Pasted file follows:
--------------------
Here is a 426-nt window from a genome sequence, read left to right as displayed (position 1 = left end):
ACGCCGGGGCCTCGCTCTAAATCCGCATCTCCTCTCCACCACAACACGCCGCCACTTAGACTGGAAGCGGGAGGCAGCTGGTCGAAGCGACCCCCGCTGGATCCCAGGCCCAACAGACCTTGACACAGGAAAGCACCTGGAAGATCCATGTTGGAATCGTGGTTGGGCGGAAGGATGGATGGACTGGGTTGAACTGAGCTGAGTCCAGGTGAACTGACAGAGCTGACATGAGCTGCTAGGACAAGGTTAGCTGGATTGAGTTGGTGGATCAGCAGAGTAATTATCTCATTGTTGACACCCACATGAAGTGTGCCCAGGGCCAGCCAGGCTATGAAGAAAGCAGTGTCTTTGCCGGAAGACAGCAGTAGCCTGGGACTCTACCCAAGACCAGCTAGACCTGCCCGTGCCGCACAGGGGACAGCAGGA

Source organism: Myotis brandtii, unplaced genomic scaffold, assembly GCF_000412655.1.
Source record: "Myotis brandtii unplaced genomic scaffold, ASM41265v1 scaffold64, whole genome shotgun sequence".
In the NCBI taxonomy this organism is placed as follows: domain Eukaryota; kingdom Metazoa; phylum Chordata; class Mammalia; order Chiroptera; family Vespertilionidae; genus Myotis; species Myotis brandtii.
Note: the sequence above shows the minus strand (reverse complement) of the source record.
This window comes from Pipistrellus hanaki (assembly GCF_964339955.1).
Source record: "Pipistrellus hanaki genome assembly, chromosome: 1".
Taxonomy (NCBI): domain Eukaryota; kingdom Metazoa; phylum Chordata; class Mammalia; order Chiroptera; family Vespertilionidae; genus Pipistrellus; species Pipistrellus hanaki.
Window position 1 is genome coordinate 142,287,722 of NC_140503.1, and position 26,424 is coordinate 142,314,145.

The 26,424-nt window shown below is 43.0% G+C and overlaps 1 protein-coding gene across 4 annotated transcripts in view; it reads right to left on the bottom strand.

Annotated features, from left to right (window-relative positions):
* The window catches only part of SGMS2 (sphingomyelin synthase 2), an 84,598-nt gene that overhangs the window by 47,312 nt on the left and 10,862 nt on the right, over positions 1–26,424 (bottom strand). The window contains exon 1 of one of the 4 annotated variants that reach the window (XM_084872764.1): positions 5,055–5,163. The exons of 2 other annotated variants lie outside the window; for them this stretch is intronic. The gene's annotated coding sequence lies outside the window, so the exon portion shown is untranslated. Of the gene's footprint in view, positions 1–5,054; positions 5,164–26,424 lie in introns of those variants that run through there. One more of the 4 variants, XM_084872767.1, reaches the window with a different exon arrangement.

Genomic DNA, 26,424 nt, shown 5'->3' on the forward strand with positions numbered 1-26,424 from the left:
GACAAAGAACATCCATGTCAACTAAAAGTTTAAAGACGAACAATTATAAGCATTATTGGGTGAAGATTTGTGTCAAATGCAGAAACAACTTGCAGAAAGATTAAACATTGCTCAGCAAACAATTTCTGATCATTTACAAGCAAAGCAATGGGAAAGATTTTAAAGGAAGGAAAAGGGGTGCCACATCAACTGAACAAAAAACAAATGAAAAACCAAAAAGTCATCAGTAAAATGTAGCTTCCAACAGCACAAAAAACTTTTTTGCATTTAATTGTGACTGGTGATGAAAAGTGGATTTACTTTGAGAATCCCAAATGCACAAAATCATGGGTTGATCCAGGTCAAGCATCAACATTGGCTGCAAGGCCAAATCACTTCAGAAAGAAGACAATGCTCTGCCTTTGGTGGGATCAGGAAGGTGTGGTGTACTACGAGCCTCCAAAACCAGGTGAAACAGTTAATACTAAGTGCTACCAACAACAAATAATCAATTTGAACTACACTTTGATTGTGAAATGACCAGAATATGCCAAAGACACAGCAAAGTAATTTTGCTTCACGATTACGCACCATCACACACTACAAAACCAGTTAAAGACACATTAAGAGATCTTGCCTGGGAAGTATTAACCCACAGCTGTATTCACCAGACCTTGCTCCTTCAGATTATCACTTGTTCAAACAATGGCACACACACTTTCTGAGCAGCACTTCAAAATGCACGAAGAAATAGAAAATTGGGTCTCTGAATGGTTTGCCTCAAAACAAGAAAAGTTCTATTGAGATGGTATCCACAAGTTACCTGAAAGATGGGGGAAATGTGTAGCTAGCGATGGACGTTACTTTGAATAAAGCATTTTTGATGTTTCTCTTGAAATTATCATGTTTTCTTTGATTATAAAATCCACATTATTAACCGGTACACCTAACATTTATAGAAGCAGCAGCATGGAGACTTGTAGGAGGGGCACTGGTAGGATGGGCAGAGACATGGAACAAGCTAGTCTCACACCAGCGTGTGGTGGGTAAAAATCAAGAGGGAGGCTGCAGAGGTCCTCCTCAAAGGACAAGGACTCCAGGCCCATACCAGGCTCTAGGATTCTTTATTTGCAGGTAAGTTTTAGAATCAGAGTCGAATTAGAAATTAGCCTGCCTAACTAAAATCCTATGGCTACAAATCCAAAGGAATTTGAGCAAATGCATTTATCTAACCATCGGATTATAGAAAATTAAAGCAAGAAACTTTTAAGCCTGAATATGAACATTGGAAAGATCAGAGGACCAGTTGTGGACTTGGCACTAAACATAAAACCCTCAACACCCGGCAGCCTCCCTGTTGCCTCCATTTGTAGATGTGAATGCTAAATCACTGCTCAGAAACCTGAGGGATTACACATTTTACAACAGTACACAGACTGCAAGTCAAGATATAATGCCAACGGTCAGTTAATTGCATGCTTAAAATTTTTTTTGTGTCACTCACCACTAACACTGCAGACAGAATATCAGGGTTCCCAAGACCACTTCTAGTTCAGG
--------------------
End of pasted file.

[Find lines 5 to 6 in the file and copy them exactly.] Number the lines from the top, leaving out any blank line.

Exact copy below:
In the NCBI taxonomy this organism is placed as follows: domain Eukaryota; kingdom Metazoa; phylum Chordata; class Mammalia; order Chiroptera; family Vespertilionidae; genus Myotis; species Myotis brandtii.
Note: the sequence above shows the minus strand (reverse complement) of the source record.